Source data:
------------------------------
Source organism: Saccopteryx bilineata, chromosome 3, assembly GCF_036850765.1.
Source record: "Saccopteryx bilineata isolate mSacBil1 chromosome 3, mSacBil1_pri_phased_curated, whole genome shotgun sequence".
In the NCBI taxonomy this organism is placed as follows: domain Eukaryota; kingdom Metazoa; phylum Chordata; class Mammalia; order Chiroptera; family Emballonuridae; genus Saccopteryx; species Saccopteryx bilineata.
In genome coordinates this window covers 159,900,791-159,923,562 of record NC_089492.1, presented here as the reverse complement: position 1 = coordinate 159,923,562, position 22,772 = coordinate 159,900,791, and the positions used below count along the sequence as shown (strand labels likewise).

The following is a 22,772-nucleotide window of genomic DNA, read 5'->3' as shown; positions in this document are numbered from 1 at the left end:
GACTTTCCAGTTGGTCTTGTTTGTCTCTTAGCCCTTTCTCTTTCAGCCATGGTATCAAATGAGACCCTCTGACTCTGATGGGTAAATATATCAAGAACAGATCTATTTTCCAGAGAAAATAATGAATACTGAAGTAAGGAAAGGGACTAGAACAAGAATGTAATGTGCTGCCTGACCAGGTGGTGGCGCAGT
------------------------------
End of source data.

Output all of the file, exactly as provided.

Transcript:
Source organism: Saccopteryx bilineata, chromosome 3, assembly GCF_036850765.1.
Source record: "Saccopteryx bilineata isolate mSacBil1 chromosome 3, mSacBil1_pri_phased_curated, whole genome shotgun sequence".
In the NCBI taxonomy this organism is placed as follows: domain Eukaryota; kingdom Metazoa; phylum Chordata; class Mammalia; order Chiroptera; family Emballonuridae; genus Saccopteryx; species Saccopteryx bilineata.
In genome coordinates this window covers 159,900,791-159,923,562 of record NC_089492.1, presented here as the reverse complement: position 1 = coordinate 159,923,562, position 22,772 = coordinate 159,900,791, and the positions used below count along the sequence as shown (strand labels likewise).

The following is a 22,772-nucleotide window of genomic DNA, read 5'->3' as shown; positions in this document are numbered from 1 at the left end:
GACTTTCCAGTTGGTCTTGTTTGTCTCTTAGCCCTTTCTCTTTCAGCCATGGTATCAAATGAGACCCTCTGACTCTGATGGGTAAATATATCAAGAACAGATCTATTTTCCAGAGAAAATAATGAATACTGAAGTAAGGAAAGGGACTAGAACAAGAATGTAATGTGCTGCCTGACCAGGTGGTGGCGCAGT